- 9. Malchiodi-Albedi F, Petrucci TC, Picconi B, Iosi F, Falchi M. Protein phosphatase inhibitors induce modification of synapse structure and tau hyperphosphorylation in cultured rat hippocampal neurons. J Neurosci Res. 1997; 48:425–38. https://doi.org/10.1002/(SICI)1097-4547(19970601)48:5<425::AID-JNR4>3.0.CO;2-G [PubMed]
- 10. Imamura K, Imamachi N, Akizuki G, Kumakura M, Kawaguchi A, Nagata K, Kato A, Kawaguchi Y, Sato H, Yoneda M, Kai C, Yada T, Suzuki Y, et al. Long noncoding RNA NEAT1-dependent SFPQ relocation from promoter region to paraspeckle mediates IL8 expression upon immune stimuli. Mol Cell. 2014; 53:393–406. https://doi.org/10.1016/j.molcel.2014.01.009 [PubMed]
- 11. Sunwoo JS, Lee ST, Im W, Lee M, Byun JI, Jung KH, Park KI, Jung KY, Lee SK, Chu K, Kim M. Altered expression of the long noncoding RNA NEAT1 in Huntington’s disease. Mol Neurobiol. 2017; 54:1577–86. https://doi.org/10.1007/s12035-016-9928-9 [PubMed]
- 12. Scadden D. A NEAT way of regulating nuclear export of mRNAs. Mol Cell. 2009; 35:395–96. https://doi.org/10.1016/j.molcel.2009.08.005 [PubMed]
- 13. Lo PK, Wolfson B, Zhou Q. Cellular, physiological and pathological aspects of the long non-coding RNA NEAT1. Front Biol (Beijing). 2016; 11:413–26. https://doi.org/10.1007/s11515-016-1433-z [PubMed]
- 14. Yan W, Chen ZY, Chen JQ, Chen HM. LncRNA NEAT1 promotes autophagy in MPTP-induced Parkinson’s disease through stabilizing PINK1 protein. Biochem Biophys Res Commun. 2018; 496:1019–24. https://doi.org/10.1016/j.bbrc.2017.12.149 [PubMed]
- 15. Yu X, Li Z, Zheng H, Chan MT, Wu WK. NEAT1: a novel cancer-related long non-coding RNA. Cell Prolif. 2017; 50:e12329. https://doi.org/10.1111/cpr.12329 [PubMed]
- 16. Nishimoto Y, Nakagawa S, Hirose T, Okano HJ, Takao M, Shibata S, Suyama S, Kuwako K, Imai T, Murayama S, Suzuki N, Okano H. The long non-coding RNA nuclear-enriched abundant transcript 1_2 induces paraspeckle formation in the motor neuron during the early phase of amyotrophic lateral sclerosis. Mol Brain. 2013; 6:31. https://doi.org/10.1186/1756-6606-6-31 [PubMed]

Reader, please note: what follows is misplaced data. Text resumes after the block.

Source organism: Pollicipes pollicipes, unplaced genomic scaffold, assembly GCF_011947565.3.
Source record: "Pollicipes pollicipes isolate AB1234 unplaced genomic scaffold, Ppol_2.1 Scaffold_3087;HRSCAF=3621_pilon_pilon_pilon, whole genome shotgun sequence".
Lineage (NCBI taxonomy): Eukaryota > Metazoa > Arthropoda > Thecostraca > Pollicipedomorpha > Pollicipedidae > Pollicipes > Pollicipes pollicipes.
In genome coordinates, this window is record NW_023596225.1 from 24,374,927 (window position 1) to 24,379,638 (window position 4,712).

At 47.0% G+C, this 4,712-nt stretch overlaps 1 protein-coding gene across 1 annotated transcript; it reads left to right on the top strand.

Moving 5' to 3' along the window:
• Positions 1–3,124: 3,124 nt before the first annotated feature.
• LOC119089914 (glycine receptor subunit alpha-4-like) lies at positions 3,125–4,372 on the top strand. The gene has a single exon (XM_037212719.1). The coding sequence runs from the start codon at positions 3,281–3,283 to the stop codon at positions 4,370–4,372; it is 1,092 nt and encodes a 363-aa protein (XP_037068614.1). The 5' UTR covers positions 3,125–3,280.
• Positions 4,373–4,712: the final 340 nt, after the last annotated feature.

- 17. Zhong J, Jiang L, Huang Z, Zhang H, Cheng C, Liu H, He J, Wu J, Darwazeh R, Wu Y, Sun X. The long non-coding RNA Neat1 is an important mediator of the therapeutic effect of bexarotene on traumatic brain injury in mice. Brain Behav Immun. 2017; 65:183–94. https://doi.org/10.1016/j.bbi.2017.05.001 [PubMed]
- 18. Johnson R. Long non-coding RNAs in Huntington’s disease neurodegeneration. Neurobiol Dis. 2012; 46:245–54. https://doi.org/10.1016/j.nbd.2011.12.006 [PubMed]
- 19. Wu J, Chen L, Zheng C, Xu S, Gao Y, Wang J. Co-expression network analysis revealing the potential regulatory roles of lncRNAs in Alzheimer’s disease. Interdiscip Sci. 2019; 11:645–54. https://doi.org/10.1007/s12539-019-00319-w [PubMed]
- 20. Zhao MY, Wang GQ, Wang NN, Yu QY, Liu RL, Shi WQ. The long-non-coding RNA NEAT1 is a novel target for Alzheimer’s disease progression via miR-124/BACE1 axis. Neurol Res. 2019; 41:489–97. https://doi.org/10.1080/01616412.2018.1548747 [PubMed]
- 21. Ke S, Yang Z, Yang F, Wang X, Tan J, Liao B. Long noncoding RNA NEAT1 aggravates Aβ-induced neuronal damage by targeting miR-107 in Alzheimer’s disease. Yonsei Med J. 2019; 60:640–50. https://doi.org/10.3349/ymj.2019.60.7.640 [PubMed]
- 22. Wang Z, Zhao Y, Xu N, Zhang S, Wang S, Mao Y, Zhu Y, Li B, Jiang Y, Tan Y, Xie W, Yang BB, Zhang Y. NEAT1 regulates neuroglial cell mediating Aβ clearance via the epigenetic regulation of endocytosis-related genes expression. Cell Mol Life Sci. 2019; 76:3005–18. https://doi.org/10.1007/s00018-019-03074-9 [PubMed]
- 23. Tang Y, Yu C, Wu J, Chen H, Zeng Y, Wang X, Yang L, Mei Q, Cao S, Qin D. Lychee seed extract protects against neuronal injury and improves cognitive function in rats with type II diabetes mellitus with cognitive impairment. Int J Mol Med. 2018; 41:251–63. https://doi.org/10.3892/ijmm.2017.3245 [PubMed]